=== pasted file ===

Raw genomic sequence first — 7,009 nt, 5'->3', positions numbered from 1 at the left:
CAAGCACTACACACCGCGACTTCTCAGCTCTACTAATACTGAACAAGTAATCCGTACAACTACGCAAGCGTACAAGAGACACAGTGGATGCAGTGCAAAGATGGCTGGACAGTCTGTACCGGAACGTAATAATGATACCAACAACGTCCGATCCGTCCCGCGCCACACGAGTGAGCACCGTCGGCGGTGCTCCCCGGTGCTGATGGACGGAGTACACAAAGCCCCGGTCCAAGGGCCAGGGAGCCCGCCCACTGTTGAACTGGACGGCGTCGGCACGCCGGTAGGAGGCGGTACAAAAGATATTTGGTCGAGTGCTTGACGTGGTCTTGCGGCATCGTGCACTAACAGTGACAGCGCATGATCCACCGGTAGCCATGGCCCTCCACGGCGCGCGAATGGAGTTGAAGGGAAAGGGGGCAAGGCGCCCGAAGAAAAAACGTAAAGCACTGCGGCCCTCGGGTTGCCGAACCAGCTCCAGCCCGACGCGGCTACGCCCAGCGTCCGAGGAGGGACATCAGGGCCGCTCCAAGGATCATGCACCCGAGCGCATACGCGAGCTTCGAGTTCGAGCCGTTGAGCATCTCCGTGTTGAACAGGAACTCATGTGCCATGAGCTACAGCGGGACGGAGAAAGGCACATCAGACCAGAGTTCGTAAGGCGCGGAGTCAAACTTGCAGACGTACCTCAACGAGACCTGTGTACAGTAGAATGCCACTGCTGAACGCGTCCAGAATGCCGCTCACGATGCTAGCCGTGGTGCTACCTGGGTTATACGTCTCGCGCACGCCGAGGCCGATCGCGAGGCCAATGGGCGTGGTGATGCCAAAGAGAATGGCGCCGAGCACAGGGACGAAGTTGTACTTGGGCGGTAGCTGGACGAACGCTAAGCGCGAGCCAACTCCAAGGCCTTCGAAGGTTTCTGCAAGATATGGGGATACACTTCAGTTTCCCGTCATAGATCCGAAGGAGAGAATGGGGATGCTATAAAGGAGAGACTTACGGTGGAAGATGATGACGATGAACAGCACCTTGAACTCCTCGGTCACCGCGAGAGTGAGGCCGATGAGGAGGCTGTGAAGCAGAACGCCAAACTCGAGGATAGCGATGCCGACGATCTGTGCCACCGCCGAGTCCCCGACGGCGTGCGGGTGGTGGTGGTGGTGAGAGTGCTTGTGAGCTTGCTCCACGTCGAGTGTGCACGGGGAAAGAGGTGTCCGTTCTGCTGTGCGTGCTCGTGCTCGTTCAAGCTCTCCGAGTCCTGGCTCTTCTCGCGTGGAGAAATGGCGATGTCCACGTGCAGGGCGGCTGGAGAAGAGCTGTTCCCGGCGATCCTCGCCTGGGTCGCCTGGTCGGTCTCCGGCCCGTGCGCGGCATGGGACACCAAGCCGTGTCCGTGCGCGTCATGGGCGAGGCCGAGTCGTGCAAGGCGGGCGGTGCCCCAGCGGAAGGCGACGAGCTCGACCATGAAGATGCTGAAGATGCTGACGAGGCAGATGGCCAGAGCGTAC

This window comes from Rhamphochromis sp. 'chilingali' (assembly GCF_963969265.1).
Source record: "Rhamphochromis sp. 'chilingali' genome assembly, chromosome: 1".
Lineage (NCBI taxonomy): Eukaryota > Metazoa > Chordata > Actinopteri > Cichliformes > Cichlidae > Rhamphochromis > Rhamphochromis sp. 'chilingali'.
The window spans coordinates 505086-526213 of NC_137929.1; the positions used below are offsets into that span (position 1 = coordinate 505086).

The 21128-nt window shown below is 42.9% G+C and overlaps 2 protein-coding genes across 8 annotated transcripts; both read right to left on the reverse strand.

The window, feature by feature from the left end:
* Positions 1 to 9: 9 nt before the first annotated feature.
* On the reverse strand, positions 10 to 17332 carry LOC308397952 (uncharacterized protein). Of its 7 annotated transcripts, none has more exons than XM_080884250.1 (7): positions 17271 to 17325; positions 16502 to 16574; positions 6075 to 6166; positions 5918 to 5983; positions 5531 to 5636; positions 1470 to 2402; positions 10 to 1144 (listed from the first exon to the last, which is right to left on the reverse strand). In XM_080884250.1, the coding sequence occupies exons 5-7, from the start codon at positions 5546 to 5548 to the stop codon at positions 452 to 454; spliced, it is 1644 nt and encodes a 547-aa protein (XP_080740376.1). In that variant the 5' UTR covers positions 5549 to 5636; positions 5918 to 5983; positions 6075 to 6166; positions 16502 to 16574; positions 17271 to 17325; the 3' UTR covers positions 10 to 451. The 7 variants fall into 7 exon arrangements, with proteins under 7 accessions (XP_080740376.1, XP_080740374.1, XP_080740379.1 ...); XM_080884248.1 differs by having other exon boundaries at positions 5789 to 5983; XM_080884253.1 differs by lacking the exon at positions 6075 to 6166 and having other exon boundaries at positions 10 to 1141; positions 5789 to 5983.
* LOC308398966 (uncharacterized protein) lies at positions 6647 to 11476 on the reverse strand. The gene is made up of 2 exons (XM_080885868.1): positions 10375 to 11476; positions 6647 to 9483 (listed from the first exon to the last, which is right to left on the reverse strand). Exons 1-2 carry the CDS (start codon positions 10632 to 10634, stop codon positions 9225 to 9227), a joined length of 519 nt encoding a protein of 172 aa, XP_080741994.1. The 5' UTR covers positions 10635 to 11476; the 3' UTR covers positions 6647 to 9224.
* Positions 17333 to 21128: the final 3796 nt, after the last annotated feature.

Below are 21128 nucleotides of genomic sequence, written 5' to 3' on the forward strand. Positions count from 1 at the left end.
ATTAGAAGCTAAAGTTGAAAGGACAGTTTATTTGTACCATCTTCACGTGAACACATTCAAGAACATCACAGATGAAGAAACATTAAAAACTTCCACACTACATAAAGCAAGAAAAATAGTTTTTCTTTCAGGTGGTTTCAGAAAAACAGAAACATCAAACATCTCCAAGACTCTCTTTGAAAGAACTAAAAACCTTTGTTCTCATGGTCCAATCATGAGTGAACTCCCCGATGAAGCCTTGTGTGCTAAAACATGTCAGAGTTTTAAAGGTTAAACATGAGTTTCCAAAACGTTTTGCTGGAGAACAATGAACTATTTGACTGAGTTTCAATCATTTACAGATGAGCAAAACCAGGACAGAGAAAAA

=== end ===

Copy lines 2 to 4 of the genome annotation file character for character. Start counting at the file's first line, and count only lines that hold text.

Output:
CAAGCACTACACACCGCGACTTCTCAGCTCTACTAATACTGAACAAGTAATCCGTACAACTACGCAAGCGTACAAGAGACACAGTGGATGCAGTGCAAAGATGGCTGGACAGTCTGTACCGGAACGTAATAATGATACCAACAACGTCCGATCCGTCCCGCGCCACACGAGTGAGCACCGTCGGCGGTGCTCCCCGGTGCTGATGGACGGAGTACACAAAGCCCCGGTCCAAGGGCCAGGGAGCCCGCCCACTGTTGAACTGGACGGCGTCGGCACGCCGGTAGGAGGCGGTACAAAAGATATTTGGTCGAGTGCTTGACGTGGTCTTGCGGCATCGTGCACTAACAGTGACAGCGCATGATCCACCGGTAGCCATGGCCCTCCACGGCGCGCGAATGGAGTTGAAGGGAAAGGGGGCAAGGCGCCCGAAGAAAAAACGTAAAGCACTGCGGCCCTCGGGTTGCCGAACCAGCTCCAGCCCGACGCGGCTACGCCCAGCGTCCGAGGAGGGACATCAGGGCCGCTCCAAGGATCATGCACCCGAGCGCATACGCGAGCTTCGAGTTCGAGCCGTTGAGCATCTCCGTGTTGAACAGGAACTCATGTGCCATGAGCTACAGCGGGACGGAGAAAGGCACATCAGACCAGAGTTCGTAAGGCGCGGAGTCAAACTTGCAGACGTACCTCAACGAGACCTGTGTACAGTAGAATGCCACTGCTGAACGCGTCCAGAATGCCGCTCACGATGCTAGCCGTGGTGCTACCTGGGTTATACGTCTCGCGCACGCCGAGGCCGATCGCGAGGCCAATGGGCGTGGTGATGCCAAAGAGAATGGCGCCGAGCACAGGGACGAAGTTGTACTTGGGCGGTAGCTGGACGAACGCTAAGCGCGAGCCAACTCCAAGGCCTTCGAAGGTTTCTGCAAGATATGGGGATACACTTCAGTTTCCCGTCATAGATCCGAAGGAGAGAATGGGGATGCTATAAAGGAGAGACTTACGGTGGAAGATGATGACGATGAACAGCACCTTGAACTCCTCGGTCACCGCGAGAGTGAGGCCGATGAGGAGGCTGTGAAGCAGAACGCCAAACTCGAGGATAGCGATGCCGACGATCTGTGCCACCGCCGAGTCCCCGACGGCGTGCGGGTGGTGGTGGTGGTGAGAGTGCTTGTGAGCTTGCTCCACGTCGAGTGTGCACGGGGAAAGAGGTGTCCGTTCTGCTGTGCGTGCTCGTGCTCGTTCAAGCTCTCCGAGTCCTGGCTCTTCTCGCGTGGAGAAATGGCGATGTCCACGTGCAGGGCGGCTGGAGAAGAGCTGTTCCCGGCGATCCTCGCCTGGGTCGCCTGGTCGGTCTCCGGCCCGTGCGCGGCATGGGACACCAAGCCGTGTCCGTGCGCGTCATGGGCGAGGCCGAGTCGTGCAAGGCGGGCGGTGCCCCAGCGGAAGGCGACGAGCTCGACCATGAAGATGCTGAAGATGCTGACGAGGCAGATGGCCAGAGCGTAC

This window comes from Rhamphochromis sp. 'chilingali' (assembly GCF_963969265.1).
Source record: "Rhamphochromis sp. 'chilingali' genome assembly, chromosome: 1".